Avoiding Common Data Quality Management Mistakes
(Featured image credit: TDWI)
Due to the size and complexity of an organization, data quality management can be quite complicated and, sometimes, may turn (and very often it does) into a nightmare. There are three most common mistakes that companies make when starting a data quality management project:
- Hoping for a “magic tool.” It means that too often organizations believe a packaged solution can “fix” noncompliant data though in the first place they should care about eliminating the introduction of bad data. Although data quality tools are the critical components of a data quality program, one must first question the motivation for purchasing a tool, then the process itself, and consider the improvement potential in terms of contributing to the effectiveness of the program.
- Lack of the right expertise. The success in developing a data quality management program depends on having both business and technical expertise but, in fact, lots of organizations disregard this crucial moment, being sure that as soon as a data quality program is initiated within an organization, there should be some visible improvement to the data. This is definitely wrong. Moreover, the data quality manager is often viewed as having responsibility for some data quality improvement action without necessarily having either the knowledge or authority to make it happen, and the team has no idea where to begin. This is the result of not bringing in the proper expertise to help get the program off the ground.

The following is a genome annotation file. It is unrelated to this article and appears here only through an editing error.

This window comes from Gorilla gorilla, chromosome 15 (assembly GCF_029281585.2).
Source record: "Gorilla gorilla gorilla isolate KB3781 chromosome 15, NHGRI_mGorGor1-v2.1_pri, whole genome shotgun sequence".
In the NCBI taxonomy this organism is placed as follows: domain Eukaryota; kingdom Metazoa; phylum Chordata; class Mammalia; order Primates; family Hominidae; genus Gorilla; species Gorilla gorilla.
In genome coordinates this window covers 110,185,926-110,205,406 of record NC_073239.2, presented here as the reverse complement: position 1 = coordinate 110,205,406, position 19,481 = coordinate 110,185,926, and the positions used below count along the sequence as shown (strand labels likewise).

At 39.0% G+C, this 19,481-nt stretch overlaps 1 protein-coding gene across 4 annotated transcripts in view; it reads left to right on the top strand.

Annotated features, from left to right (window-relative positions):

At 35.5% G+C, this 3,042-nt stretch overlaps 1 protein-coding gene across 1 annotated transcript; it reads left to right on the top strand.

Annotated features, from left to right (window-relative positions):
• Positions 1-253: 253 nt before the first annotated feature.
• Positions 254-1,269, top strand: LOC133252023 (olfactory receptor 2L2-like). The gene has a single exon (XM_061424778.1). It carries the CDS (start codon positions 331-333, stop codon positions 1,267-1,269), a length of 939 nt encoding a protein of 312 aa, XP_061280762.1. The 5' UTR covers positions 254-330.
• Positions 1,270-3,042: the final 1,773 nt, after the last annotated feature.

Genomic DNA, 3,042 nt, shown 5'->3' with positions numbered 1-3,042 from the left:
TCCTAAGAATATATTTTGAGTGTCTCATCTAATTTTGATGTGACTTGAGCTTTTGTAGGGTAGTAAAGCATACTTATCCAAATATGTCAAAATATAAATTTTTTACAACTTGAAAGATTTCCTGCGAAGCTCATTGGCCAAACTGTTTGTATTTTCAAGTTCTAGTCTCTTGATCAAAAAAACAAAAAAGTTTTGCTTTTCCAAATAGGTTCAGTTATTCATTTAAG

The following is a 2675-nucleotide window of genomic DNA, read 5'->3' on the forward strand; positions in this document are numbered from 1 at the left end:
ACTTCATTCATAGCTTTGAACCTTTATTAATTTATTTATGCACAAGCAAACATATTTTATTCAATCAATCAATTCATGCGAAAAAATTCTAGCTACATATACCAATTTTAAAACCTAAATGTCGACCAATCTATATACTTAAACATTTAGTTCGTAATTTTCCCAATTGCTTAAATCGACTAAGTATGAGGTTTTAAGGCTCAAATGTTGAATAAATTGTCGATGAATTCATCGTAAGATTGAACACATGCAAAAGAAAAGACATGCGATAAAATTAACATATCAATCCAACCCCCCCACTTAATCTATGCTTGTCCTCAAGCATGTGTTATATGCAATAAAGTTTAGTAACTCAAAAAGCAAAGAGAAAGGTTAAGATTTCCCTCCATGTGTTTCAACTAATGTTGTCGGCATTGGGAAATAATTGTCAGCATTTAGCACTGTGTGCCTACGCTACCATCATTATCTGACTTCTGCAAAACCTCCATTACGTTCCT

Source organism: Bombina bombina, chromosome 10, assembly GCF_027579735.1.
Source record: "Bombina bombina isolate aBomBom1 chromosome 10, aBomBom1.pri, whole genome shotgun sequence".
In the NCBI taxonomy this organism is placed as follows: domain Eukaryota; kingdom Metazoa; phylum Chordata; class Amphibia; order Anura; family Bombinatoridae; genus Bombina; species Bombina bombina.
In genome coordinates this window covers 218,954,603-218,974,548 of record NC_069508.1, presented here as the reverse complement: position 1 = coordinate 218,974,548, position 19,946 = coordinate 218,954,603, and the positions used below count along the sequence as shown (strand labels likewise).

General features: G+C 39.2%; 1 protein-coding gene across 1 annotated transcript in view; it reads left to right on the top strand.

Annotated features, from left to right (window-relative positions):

- Not accounting for organizational culture changes. No technology in the world will eliminate data quality problems without understanding how people’s behavior allows the introduction of information flaws in the first place. Without the cooperation of upstream systems owners, data warehousing managers are often helpless to control the quality of incoming data. Stricter data quality needs at the data warehouse demand resource allocation by upstream managers.
What to do
- Exploit the advisory role of data quality teams and use internal procedures to attach responsibility and accountability for data quality improvement to the existing information management authority.
- Don’t forget training in the use of policies and procedures—especially in the use of acquired tools.
- Hire professionals with experience in managing data quality projects and programs from the start. These individuals will be able to identify opportunities for tactical successes that together contribute to the strategic success of the program.
- Engage external experts to help jump-start the improvement process. This will reassure your team that your problems are not unique and will allow you to learn from others’ best practices.
- Poor Data Quality Can Have Long-Term Effects
- Gartner: Companies Lose Millions Due to Poor Data Quality
- Neglecting the Quality of Data Leads to Failed CRM Projects